by gjohnsit on Thu Oct 17, 2013 at 11:43:33 AM PDT

          [ Parent ]

          •  Mainstream economists of today ... (0+ / 0-)

            ... do not lapse into the neoliberal tendency to pretend that they are the only economists in the room.

            Support Lesbian Creative Works with Yuri anime and manga from ALC Publishing

            by BruceMcF on Thu Oct 17, 2013 at 01:23:34 PM PDT

            [ Parent ]

          •  It's amazing how much of the discussion here (0+ / 0-)

            is by people who apparently can't use Google.

            Economists of today don't use reality
            They describe an ideal world that requires everyone to make rational decisions based on perfect knowledge.
            Actually, a lot of the work in economics is about why markets behave on a large scale as if everyone is rational and knows all public information even when they don't.

            This is actually fascinating.

            For example, I haven't checked the cites myself, but I had a recent discussion about this topic with a behavioral economist in London.  According to him, even before the Black Scholes equation was published, option prices on public markets were quite close to the prices predicted by Black Scholes.  If you think about it, that's actually pretty amazing - somehow the markets were empirically deriving mathematically correct prices for options based on underlying asset prices and volatility before anyone knew the math on how to do this.

            •  The fact that you are using the Black Scholes (1+ / 0-)
              Recommended by:
              Sandino

              equation to prove something, after it failed so badly with LTCM, shows that you need to do some Googling yourself.

              None are so hopelessly enslaved, as those who falsely believe they are free. The truth has been kept from the depth of their minds by masters who rule them with lies. -Johann von Goethe

              by gjohnsit on Thu Oct 17, 2013 at 09:57:38 PM PDT

              [ Parent ]

              •  And if Einstein couldn't catch a thrown ball that (0+ / 0-)

                would mean that his physics was wrong?

                What do you think the failure of LTCM had to do with the Black Scholes equation (as opposed to Black's and Scholes' capabilities as investment managers)?

                •  This is an easy one (0+ / 0-)

                  Myron Scholes was a member of the board of directors of LTCM.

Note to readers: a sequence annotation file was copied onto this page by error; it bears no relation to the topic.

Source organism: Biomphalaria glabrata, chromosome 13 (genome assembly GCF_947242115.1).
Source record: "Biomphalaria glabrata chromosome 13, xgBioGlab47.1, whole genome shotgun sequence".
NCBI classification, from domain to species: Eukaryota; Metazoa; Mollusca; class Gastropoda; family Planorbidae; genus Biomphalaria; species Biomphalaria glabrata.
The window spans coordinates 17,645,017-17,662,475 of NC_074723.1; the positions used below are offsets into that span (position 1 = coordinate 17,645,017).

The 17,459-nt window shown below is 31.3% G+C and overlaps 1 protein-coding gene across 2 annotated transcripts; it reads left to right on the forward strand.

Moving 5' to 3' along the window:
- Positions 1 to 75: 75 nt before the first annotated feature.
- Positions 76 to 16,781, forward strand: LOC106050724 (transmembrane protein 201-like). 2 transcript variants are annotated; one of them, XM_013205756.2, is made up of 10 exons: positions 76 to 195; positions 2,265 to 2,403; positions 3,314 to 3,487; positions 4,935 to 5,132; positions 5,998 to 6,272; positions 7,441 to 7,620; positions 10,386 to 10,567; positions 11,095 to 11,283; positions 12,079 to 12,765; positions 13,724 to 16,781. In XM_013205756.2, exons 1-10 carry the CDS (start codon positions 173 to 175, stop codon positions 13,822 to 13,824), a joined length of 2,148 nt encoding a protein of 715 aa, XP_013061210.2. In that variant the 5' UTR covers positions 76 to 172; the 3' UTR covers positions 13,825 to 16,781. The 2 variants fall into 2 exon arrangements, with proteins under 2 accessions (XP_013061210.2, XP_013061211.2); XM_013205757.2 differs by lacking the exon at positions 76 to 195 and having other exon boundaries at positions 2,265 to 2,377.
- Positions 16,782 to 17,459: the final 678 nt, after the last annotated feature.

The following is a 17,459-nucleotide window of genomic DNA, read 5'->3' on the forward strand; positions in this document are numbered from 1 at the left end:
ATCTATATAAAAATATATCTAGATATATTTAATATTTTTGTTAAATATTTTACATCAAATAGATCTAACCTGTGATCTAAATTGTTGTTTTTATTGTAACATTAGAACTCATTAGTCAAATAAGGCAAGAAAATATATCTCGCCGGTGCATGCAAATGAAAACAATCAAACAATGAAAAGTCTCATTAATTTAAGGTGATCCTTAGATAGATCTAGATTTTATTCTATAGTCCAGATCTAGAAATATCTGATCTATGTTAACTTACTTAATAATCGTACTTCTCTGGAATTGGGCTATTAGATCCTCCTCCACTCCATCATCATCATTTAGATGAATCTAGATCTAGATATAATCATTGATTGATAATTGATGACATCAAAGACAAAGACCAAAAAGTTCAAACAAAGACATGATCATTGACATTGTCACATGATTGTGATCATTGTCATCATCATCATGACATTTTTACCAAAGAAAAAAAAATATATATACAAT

LTCM invested in derivatives based on the formula that Scholes invented.

                  LTCM imploded in a spectacular fashion during a bull market.

                   And yet you still compare that formula to Einstein's.

                  None are so hopelessly enslaved, as those who falsely believe they are free. The truth has been kept from the depth of their minds by masters who rule them with lies. -Johann von Goethe

                  by gjohnsit on Sat Oct 19, 2013 at 01:05:25 PM PDT

                  [ Parent ]

                  •  You apparently understand neither LTCM or Black (0+ / 0-)

                    Scholes.

                    http://en.wikipedia.org/...

                    As LTCM's capital base grew, they felt pressed to invest that capital and had run out of good bond-arbitrage bets. This led LTCM to undertake more aggressive trading strategies. Although these trading strategies were market neutral, i.e. they were not dependent on overall interest rates or stock prices going up (or down), they were not convergence trades as such. By 1998, LTCM had extremely large positions in areas such as merger arbitrage (betting whether mergers would be completed or not) and S&P 500 options (net short long-term S&P volatility). LTCM had become a major supplier of S&P 500 vega, which had been in demand by companies seeking to essentially insure equities against future declines.[14]
                    In short, LTCM was taking positions that could win or lose, not arbitraging.

                    You also don't understand Black Scholes.

                    Even if I put all my money into options that are mispriced according to Black Scholes, that does not mean that I can't get unlucky.  Black Sholes gives the current value of an option based on the underlying stock's price and volatility.  It says nothing about the future value of that option.

          •  I'm glad to know that evolution is not science (0+ / 0-)
            That's why economists can't make tests that other can duplicate consistently - a requirement for science.
            Since neither Intelligent Design nor evolution are sciences according to you, do you support giving them equal time in the classroom?
            •  So you're saying... (2+ / 0-)
              Recommended by:
              Sandino, gjohnsit